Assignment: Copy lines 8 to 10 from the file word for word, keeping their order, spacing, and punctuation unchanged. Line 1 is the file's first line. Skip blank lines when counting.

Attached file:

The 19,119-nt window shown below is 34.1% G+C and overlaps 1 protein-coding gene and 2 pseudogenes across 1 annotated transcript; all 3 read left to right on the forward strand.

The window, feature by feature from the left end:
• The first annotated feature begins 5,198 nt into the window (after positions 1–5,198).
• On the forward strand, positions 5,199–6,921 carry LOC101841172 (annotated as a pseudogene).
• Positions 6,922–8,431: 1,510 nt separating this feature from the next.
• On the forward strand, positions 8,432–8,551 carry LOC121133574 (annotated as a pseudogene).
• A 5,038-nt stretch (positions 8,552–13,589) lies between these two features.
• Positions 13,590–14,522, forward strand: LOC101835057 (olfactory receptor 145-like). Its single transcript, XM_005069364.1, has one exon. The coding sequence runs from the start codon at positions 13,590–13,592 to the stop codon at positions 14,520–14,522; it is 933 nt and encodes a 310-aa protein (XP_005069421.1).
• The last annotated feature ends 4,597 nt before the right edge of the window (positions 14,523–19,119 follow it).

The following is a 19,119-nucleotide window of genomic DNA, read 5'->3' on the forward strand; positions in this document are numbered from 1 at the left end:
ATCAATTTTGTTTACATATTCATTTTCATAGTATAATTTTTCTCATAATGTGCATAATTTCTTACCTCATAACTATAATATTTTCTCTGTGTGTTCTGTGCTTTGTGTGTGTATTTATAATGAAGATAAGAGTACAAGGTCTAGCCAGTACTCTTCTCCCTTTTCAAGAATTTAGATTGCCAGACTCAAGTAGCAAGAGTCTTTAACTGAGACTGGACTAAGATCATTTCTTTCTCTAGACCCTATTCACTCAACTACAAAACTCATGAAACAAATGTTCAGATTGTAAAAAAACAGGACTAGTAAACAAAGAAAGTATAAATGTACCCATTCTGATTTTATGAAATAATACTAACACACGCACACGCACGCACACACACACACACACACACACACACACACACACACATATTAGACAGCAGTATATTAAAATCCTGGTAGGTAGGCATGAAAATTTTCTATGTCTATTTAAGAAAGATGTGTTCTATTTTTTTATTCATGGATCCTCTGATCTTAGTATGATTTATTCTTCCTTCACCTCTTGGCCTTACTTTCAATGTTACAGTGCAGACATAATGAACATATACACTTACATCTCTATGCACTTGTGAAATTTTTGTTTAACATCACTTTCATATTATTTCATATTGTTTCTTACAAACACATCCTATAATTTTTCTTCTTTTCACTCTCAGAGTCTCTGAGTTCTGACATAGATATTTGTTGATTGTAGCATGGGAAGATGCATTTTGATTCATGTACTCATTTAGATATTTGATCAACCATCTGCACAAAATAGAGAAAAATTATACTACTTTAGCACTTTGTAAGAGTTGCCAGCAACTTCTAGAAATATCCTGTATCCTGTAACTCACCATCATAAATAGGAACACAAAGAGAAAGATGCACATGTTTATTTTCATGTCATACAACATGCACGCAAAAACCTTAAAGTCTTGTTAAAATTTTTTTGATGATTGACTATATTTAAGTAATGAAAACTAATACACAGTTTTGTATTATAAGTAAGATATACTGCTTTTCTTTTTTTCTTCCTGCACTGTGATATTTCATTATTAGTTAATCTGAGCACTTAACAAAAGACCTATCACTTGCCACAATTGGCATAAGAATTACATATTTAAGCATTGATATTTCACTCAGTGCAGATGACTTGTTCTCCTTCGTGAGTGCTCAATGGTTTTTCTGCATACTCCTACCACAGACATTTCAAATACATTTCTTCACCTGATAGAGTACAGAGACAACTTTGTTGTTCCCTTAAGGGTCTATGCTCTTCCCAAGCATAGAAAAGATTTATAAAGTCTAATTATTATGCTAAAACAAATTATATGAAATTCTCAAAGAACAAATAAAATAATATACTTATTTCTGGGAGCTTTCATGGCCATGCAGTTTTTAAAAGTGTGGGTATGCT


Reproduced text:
• Positions 13,590–14,522, forward strand: LOC101835057 (olfactory receptor 145-like). Its single transcript, XM_005069364.1, has one exon. The coding sequence runs from the start codon at positions 13,590–13,592 to the stop codon at positions 14,520–14,522; it is 933 nt and encodes a 310-aa protein (XP_005069421.1).
• The last annotated feature ends 4,597 nt before the right edge of the window (positions 14,523–19,119 follow it).

The following is a 19,119-nucleotide window of genomic DNA, read 5'->3' on the forward strand; positions in this document are numbered from 1 at the left end: